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Chris Daunt’s People – The Art and Craft of Wood Engraving

Master wood engraver Chris Daunt working
Master wood engraver Chris Daunt | © Chris Daunt

Chris Daunt's exhibition, Chris Daunt’s People – The Art and Craft of Wood Engraving will be shown at Cherryburn from 25th April 2024.

Chris Daunt’s People – The Art and Craft of Wood Engraving is a new exhibition by master engraver Chris Daunt, appearing at Cherryburn from 25th April 2024.

The exhibition will display a cross-section of Chris' work, produced across decades of wood engraving and taking in commercial work as well as the purely artistic.

All of Chris' engravings are hand printed on a beautiful 19th century Albion Press in limited editions and the coloured engravings are multi block, rather than reduction method. Chris uses Boxwood, Lemonwood, Maple and Pearwood to create his engraving blocks. Wood engraving blocks are always constructed on the end grain so that the tools cut across the annual rings, which have no directional differences, allowing cuts to be made evenly in any direction.

Chris says: "although engraving on end grain wood predates the work of Thomas Bewick (1753–1828), he is generally regarded as the father of wood engraving because of the unsurpassed mastery of his engravings. Bewick used end grain English Boxwood (sometimes Pearwood), still used by many modern wood engravers."

Kay Owen, Visitor Operations & Experience Manager for the Hadrian's Wall Country portfolio which includes Cherryburn said: "we've been lucky to get to know Chris and his work via his wood engraving workshops at Cherryburn which are always so popular. Chris' work displays a creativity, skill and attention to detail that Thomas Bewick would recognise and it's exciting to be exhibiting Chris work alongside that of Bewick this year."

Becoming an Artist

Chris Daunt's journey to becoming an artist took a less than traditional route. He began, as many artists do, studying fine art at university but it was through reading that he discovered wood engraving - something which did not appear on the fine art syllabus.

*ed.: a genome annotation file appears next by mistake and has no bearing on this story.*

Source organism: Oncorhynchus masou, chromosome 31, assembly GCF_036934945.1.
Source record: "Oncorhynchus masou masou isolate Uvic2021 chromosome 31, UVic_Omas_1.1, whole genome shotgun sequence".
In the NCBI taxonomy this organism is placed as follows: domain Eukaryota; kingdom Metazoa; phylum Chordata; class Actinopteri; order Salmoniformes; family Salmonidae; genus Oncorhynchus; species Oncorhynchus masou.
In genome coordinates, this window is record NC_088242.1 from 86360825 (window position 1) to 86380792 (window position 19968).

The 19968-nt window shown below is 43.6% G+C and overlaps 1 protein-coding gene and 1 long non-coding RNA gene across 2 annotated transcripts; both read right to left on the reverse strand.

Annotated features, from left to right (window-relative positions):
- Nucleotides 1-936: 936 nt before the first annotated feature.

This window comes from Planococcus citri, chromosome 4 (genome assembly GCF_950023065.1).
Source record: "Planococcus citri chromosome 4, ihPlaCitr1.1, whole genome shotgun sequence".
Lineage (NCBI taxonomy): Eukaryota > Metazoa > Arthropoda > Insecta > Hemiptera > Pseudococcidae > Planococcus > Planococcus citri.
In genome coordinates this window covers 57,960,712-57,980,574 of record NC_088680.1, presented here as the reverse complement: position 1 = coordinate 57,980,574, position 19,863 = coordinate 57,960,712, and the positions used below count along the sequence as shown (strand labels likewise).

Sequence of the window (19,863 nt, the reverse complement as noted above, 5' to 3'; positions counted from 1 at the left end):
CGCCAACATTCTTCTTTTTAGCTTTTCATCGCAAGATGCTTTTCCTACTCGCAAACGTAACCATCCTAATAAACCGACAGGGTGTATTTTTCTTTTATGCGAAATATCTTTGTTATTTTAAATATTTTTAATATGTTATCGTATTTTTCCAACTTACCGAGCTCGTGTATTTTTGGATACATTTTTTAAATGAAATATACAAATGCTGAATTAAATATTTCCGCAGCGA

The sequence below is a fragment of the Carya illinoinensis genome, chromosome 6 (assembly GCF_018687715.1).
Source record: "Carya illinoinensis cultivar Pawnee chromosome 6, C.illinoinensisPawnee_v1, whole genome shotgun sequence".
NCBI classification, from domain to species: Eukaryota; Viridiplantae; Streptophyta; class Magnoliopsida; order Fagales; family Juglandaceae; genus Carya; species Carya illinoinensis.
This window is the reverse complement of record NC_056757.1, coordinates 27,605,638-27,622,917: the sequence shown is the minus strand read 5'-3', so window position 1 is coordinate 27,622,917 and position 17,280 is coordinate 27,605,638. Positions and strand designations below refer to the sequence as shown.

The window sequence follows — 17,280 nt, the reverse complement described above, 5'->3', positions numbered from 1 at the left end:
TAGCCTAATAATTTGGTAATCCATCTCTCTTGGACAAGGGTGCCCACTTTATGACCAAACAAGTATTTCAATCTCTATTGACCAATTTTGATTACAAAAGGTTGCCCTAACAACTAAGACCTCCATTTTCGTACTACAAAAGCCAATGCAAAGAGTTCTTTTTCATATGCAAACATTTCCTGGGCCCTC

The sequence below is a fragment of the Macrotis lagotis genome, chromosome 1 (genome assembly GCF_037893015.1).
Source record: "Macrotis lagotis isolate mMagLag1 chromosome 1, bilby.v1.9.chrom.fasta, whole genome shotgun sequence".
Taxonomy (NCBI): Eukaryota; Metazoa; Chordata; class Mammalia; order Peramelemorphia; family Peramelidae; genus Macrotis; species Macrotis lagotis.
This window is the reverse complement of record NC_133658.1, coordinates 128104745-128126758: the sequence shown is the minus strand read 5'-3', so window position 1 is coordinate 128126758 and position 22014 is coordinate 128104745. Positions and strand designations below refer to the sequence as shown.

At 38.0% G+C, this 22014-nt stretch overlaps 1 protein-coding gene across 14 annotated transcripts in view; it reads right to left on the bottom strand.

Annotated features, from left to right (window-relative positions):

Chris bought tools and blocks and began engraving aged just 18. He discovered a kindred spirit in the university graphics department in the form of semi-retired lecturer Leo Wyatt who Chris says was "probably the finest engraver of lettering in the twentieth century."

Guided and encouraged by Wyatt, Chris continued his craft, deciding after a year that he was disillusioned with the world of fine art and moving to the Scottish borders to become a Cistercian monk.

Sequestering himself from the world in an enclosed order, Chris remained a monk for four years before pursuing an English Literature degree and taking a teaching job in Poland.

Chris says "on returning from Poland I had to get a proper job and I stayed in that role for three years. That made me decide that I had to be an artist rather than have a proper job."

His previous engraving work was discovered by a creative director in an advertising agency and this led to a commission for wood engravings for an ad campaign, launching his career as a commercial illustrator using wood engraving as his medium.

Now Chris' working life is comprised of block making, book illustrations and the creation of his own art as well as giving workshops so others can learn to engrave.

Added to this is Chris' recently published book, The Art and Craft of Wood Engraving a how-to-do-it book based on the author's many years of experience as a wood engraver and teacher. Buy The Art and Craft of Wood Engraving

Chris' next Cherryburn workshop is a four-day workshop from 11 to 14 May 2024. Wood Engraving four-day workshop at Cherryburn

Two adults and two children bend over a table looking at leaflets at Cherryburn with museum cabinets in the background.

Things to do at Cherryburn 

There’s lots to discover at the birthplace of Thomas Bewick, from watching a printing demonstration and seeing his intricate artworks to spending time in the tranquil garden.